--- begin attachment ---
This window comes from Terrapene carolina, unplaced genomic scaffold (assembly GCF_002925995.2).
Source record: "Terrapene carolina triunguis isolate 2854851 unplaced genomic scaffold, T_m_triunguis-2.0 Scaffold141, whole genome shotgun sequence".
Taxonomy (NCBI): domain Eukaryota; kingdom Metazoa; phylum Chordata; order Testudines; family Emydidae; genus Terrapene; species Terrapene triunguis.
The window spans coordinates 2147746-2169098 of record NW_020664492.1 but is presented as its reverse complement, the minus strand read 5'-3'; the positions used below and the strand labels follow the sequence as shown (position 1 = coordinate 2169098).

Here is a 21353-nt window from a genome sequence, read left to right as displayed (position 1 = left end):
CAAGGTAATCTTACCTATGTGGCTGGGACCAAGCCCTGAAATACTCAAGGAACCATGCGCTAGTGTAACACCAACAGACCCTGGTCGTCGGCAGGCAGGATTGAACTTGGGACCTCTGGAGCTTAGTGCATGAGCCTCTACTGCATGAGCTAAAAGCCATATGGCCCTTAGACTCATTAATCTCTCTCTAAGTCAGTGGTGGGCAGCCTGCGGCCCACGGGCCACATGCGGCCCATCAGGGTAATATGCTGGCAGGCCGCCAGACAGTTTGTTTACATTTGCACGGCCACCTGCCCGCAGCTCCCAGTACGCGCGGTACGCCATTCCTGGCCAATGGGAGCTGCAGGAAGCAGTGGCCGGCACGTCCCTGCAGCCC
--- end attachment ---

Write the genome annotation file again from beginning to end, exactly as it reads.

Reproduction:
This window comes from Terrapene carolina, unplaced genomic scaffold (assembly GCF_002925995.2).
Source record: "Terrapene carolina triunguis isolate 2854851 unplaced genomic scaffold, T_m_triunguis-2.0 Scaffold141, whole genome shotgun sequence".
Taxonomy (NCBI): domain Eukaryota; kingdom Metazoa; phylum Chordata; order Testudines; family Emydidae; genus Terrapene; species Terrapene triunguis.
The window spans coordinates 2147746-2169098 of record NW_020664492.1 but is presented as its reverse complement, the minus strand read 5'-3'; the positions used below and the strand labels follow the sequence as shown (position 1 = coordinate 2169098).

Here is a 21353-nt window from a genome sequence, read left to right as displayed (position 1 = left end):
CAAGGTAATCTTACCTATGTGGCTGGGACCAAGCCCTGAAATACTCAAGGAACCATGCGCTAGTGTAACACCAACAGACCCTGGTCGTCGGCAGGCAGGATTGAACTTGGGACCTCTGGAGCTTAGTGCATGAGCCTCTACTGCATGAGCTAAAAGCCATATGGCCCTTAGACTCATTAATCTCTCTCTAAGTCAGTGGTGGGCAGCCTGCGGCCCACGGGCCACATGCGGCCCATCAGGGTAATATGCTGGCAGGCCGCCAGACAGTTTGTTTACATTTGCACGGCCACCTGCCCGCAGCTCCCAGTACGCGCGGTACGCCATTCCTGGCCAATGGGAGCTGCAGGAAGCAGTGGCCGGCACGTCCCTGCAGCCC